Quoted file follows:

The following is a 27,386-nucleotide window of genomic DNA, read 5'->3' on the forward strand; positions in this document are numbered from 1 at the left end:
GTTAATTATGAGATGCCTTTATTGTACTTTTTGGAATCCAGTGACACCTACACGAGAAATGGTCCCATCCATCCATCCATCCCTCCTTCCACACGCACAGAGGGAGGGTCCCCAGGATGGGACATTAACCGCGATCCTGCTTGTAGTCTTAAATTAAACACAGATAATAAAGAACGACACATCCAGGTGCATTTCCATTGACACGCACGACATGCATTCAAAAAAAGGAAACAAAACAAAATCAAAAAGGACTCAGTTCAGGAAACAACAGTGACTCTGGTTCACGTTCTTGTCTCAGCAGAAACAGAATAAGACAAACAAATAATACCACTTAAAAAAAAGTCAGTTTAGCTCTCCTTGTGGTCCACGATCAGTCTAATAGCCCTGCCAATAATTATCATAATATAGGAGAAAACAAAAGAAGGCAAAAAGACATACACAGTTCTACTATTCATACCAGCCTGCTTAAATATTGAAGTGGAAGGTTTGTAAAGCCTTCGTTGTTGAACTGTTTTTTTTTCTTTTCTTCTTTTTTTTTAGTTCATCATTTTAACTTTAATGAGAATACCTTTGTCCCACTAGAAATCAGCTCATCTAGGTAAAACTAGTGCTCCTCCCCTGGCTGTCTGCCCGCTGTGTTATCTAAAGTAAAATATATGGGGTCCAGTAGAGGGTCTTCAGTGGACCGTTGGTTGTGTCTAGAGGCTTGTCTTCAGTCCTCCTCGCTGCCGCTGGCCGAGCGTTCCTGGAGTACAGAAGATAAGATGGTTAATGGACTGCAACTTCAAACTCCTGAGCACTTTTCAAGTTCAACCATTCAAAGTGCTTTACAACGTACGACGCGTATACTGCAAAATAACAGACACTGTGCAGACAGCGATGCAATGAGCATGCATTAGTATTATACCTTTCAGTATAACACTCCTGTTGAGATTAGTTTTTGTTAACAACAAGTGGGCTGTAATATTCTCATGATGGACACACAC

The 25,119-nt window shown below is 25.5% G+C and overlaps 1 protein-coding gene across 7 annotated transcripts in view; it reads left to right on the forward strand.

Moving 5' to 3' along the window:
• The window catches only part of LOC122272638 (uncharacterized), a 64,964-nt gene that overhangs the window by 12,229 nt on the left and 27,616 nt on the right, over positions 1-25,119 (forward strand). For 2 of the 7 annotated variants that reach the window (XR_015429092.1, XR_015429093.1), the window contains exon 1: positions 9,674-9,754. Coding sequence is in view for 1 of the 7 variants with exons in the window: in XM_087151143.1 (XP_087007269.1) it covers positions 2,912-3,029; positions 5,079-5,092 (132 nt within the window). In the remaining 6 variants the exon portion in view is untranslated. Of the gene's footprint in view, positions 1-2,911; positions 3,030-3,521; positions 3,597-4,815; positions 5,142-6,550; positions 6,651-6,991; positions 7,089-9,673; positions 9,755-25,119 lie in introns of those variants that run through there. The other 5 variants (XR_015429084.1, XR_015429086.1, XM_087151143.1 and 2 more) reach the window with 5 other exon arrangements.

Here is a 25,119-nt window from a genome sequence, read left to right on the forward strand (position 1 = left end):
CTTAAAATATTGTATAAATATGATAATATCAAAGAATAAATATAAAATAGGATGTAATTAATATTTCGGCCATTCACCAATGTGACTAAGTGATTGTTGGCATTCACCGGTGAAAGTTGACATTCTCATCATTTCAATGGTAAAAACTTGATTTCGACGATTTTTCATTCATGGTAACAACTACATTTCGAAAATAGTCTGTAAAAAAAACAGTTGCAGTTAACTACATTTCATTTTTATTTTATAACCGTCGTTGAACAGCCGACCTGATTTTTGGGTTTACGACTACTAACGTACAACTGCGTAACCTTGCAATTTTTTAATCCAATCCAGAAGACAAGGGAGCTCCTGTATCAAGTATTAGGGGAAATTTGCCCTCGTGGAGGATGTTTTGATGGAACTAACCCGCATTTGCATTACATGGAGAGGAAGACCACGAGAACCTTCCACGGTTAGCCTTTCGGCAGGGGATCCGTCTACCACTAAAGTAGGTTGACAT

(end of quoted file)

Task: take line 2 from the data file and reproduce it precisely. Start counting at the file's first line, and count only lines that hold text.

GTTAATTATGAGATGCCTTTATTGTACTTTTTGGAATCCAGTGACACCTACACGAGAAATGGTCCCATCCATCCATCCATCCCTCCTTCCACACGCACAGAGGGAGGGTCCCCAGGATGGGACATTAACCGCGATCCTGCTTGTAGTCTTAAATTAAACACAGATAATAAAGAACGACACATCCAGGTGCATTTCCATTGACACGCACGACATGCATTCAAAAAAAGGAAACAAAACAAAATCAAAAAGGACTCAGTTCAGGAAACAACAGTGACTCTGGTTCACGTTCTTGTCTCAGCAGAAACAGAATAAGACAAACAAATAATACCACTTAAAAAAAAGTCAGTTTAGCTCTCCTTGTGGTCCACGATCAGTCTAATAGCCCTGCCAATAATTATCATAATATAGGAGAAAACAAAAGAAGGCAAAAAGACATACACAGTTCTACTATTCATACCAGCCTGCTTAAATATTGAAGTGGAAGGTTTGTAAAGCCTTCGTTGTTGAACTGTTTTTTTTTCTTTTCTTCTTTTTTTTTAGTTCATCATTTTAACTTTAATGAGAATACCTTTGTCCCACTAGAAATCAGCTCATCTAGGTAAAACTAGTGCTCCTCCCCTGGCTGTCTGCCCGCTGTGTTATCTAAAGTAAAATATATGGGGTCCAGTAGAGGGTCTTCAGTGGACCGTTGGTTGTGTCTAGAGGCTTGTCTTCAGTCCTCCTCGCTGCCGCTGGCCGAGCGTTCCTGGAGTACAGAAGATAAGATGGTTAATGGACTGCAACTTCAAACTCCTGAGCACTTTTCAAGTTCAACCATTCAAAGTGCTTTACAACGTACGACGCGTATACTGCAAAATAACAGACACTGTGCAGACAGCGATGCAATGAGCATGCATTAGTATTATACCTTTCAGTATAACACTCCTGTTGAGATTAGTTTTTGTTAACAACAAGTGGGCTGTAATATTCTCATGATGGACACACAC